Fact sheetPaediatric rehabilitation: minimum standards and toolkit

Published on 16 Dec 2022


What is paediatric rehabilitation?

Paediatric rehabilitation is goal directed, multidisciplinary care, which focuses on addressing activity limitations and/or participation restrictions a child or young person may be experiencing. It is a family-centred, specialised domain of paediatric medicine.

Activity limitations and participation restrictions

Activity limitations are ‘difficulties an individual may have in executing activities’1, such as feeding themselves or getting upstairs in their home.

Participation restrictions are ‘problems an individual may experience in life situations’1, such as being unable to participate in school due to fatigue or behavioural changes.

Goals

Paediatric rehabilitation is goal-focused and based upon measurable goal attainment. Goals should be specific, measurable, achievable, realistic and have a time target (SMART). Goals should be determined in collaboration with the child or young person and their family.

Ensuring that paediatric rehabilitation is based upon on patient and family-centred goals has a positive impact on the health and wellbeing of children and young people requiring these services, as well as their families.

Goal-setting in rehabilitation Clinical Excellence Queensland

Inpatient paediatric rehabilitation

Inpatient paediatric rehabilitation is paediatric rehabilitation for children or young people in an admitted, inpatient setting. It is generally of a higher intensity than other rehabilitation programs that may be available in an ambulatory or community setting. This higher intensity is extremely important, as outlined below.

Children and young people admitted for inpatient rehabilitation are not managed like other patient cohorts, who may be discharged as soon as they are medically stable. Inpatient rehabilitation patients remain as inpatients to allow access to high intensity therapy, which will optimise their recovery and outcomes. At times they may be discharged if they can be managed safely at home and an ambulatory or community program is available to support functional improvements at a sufficient intensity.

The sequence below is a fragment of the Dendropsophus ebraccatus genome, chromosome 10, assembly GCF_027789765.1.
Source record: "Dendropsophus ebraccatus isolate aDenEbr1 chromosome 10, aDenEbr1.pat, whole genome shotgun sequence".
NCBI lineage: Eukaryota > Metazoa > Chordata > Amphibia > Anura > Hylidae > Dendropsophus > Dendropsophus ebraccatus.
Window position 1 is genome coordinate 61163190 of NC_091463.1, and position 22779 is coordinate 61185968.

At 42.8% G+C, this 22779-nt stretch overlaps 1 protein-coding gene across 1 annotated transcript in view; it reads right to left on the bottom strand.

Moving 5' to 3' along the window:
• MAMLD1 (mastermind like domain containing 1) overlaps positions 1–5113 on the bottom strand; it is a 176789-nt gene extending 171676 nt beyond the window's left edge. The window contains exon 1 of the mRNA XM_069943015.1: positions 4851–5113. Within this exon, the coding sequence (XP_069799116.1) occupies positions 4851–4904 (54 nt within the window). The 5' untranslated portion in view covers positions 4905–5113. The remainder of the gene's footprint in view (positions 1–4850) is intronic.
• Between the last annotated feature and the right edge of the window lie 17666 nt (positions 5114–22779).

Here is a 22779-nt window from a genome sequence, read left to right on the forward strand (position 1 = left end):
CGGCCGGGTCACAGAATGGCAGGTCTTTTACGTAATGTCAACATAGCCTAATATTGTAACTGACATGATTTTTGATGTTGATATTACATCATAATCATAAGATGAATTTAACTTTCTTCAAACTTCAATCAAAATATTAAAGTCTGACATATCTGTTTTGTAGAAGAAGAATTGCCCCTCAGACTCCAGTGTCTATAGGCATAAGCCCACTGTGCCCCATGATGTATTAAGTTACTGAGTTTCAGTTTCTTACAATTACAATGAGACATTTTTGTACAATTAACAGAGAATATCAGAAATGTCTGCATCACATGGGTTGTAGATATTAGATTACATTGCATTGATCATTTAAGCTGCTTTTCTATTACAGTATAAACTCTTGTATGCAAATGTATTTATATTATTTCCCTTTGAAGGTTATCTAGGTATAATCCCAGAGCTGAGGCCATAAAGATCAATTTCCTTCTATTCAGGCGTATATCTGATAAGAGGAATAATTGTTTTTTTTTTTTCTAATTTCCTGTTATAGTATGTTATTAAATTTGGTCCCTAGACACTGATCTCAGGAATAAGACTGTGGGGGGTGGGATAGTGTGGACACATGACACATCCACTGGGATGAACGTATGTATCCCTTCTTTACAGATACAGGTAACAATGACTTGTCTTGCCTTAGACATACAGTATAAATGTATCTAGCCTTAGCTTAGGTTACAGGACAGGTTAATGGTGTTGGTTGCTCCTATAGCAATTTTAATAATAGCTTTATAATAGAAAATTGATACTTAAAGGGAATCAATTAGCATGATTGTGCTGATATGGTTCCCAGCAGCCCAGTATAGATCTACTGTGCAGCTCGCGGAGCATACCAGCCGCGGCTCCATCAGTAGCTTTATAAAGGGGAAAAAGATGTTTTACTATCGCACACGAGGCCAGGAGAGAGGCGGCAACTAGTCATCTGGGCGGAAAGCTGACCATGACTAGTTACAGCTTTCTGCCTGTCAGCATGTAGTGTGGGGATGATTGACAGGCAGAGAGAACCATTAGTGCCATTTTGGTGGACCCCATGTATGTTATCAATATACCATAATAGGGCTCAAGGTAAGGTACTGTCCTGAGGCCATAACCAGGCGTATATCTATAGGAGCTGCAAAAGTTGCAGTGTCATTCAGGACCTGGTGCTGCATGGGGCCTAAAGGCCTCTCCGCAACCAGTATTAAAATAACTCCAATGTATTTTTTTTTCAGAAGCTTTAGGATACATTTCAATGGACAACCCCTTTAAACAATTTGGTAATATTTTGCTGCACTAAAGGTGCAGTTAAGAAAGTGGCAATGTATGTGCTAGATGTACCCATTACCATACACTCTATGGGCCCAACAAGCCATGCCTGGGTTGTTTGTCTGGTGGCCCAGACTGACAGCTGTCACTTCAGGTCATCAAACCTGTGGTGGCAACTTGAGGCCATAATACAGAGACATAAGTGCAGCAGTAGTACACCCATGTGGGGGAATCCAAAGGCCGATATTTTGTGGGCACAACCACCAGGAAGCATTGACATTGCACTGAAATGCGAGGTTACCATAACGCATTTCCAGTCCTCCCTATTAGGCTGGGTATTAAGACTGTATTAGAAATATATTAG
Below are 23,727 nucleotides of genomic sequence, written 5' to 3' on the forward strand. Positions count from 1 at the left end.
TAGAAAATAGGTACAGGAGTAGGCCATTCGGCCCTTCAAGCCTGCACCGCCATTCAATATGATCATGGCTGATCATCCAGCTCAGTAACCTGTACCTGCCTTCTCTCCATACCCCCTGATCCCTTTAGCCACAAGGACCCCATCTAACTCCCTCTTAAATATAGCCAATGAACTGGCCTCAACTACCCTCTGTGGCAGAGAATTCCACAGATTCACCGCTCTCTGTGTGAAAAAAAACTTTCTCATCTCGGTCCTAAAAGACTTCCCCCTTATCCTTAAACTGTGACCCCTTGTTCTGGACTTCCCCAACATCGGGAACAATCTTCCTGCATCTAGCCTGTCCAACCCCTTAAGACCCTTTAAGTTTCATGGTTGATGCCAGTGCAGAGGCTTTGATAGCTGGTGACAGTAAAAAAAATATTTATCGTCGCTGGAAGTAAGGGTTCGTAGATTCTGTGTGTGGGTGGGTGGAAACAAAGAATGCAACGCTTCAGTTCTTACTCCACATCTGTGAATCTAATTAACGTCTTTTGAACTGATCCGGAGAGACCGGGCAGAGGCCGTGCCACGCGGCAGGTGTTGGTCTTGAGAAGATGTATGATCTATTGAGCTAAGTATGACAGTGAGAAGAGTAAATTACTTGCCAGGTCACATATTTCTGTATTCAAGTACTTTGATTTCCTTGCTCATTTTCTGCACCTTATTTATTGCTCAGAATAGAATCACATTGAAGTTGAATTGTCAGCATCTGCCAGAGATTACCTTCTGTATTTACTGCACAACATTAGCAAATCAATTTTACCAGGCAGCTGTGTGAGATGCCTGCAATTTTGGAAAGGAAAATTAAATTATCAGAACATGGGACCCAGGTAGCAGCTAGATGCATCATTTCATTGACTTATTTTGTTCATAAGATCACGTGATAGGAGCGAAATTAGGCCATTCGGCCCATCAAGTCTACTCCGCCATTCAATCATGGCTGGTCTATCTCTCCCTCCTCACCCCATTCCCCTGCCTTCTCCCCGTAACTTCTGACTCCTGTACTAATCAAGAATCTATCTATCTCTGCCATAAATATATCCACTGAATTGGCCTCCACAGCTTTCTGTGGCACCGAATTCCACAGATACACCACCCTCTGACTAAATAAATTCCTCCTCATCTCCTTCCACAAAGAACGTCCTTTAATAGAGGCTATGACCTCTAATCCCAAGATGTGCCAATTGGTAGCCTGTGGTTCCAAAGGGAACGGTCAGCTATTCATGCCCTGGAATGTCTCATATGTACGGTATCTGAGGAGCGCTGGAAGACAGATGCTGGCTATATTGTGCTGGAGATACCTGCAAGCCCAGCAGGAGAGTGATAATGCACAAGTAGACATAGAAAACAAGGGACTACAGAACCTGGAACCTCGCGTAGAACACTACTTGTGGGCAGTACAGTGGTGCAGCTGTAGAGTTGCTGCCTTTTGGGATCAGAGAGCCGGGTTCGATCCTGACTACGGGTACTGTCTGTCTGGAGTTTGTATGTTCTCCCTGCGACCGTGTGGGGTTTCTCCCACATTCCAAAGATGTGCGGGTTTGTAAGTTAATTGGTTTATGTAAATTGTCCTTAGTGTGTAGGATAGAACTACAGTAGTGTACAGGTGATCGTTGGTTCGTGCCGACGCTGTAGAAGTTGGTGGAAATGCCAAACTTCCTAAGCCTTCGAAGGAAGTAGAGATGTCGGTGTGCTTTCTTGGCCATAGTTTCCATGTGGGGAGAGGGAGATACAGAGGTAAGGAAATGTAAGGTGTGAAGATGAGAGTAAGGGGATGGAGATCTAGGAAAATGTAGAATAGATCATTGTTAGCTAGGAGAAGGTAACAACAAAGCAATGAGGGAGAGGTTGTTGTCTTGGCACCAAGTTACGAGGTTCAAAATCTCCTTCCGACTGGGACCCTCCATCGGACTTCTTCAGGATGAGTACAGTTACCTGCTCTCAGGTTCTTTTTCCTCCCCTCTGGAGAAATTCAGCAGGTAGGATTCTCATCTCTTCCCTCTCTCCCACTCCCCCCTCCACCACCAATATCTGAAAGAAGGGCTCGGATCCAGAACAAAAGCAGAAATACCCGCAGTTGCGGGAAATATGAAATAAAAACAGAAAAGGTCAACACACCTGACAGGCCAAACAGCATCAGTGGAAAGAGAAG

Why is intensive rehabilitation important?

When a child or young person experiences a significant loss of functional skills, either due to injury or illness, they may require intensive inpatient rehabilitation. Research has shown that high intensity rehabilitation programs optimise functional recovery and produce better long-term outcomes, across a variety of conditions.2

When undergoing intensive rehabilitation following an injury or illness periods of rapid change are often seen followed by periods of slower progression. Having access to intense rehabilitation during times of rapid change can have positive long-term impact on recovery and functional skills, while a less intense program may slow progression.


References

  1. Australian Institute of Health and Welfare. ICF Australian User Guide Version 1.0. Canberra, ACT: Australian Institute of Health and Welfare; 2003.
  2. Australasian Faculty of Rehabilitation Medicine. Standards for the provision of paediatric rehabilitation medicine inpatient services in public and private hospitals. Sydney, NSW: Royal Australian College of Physicians; 2015.
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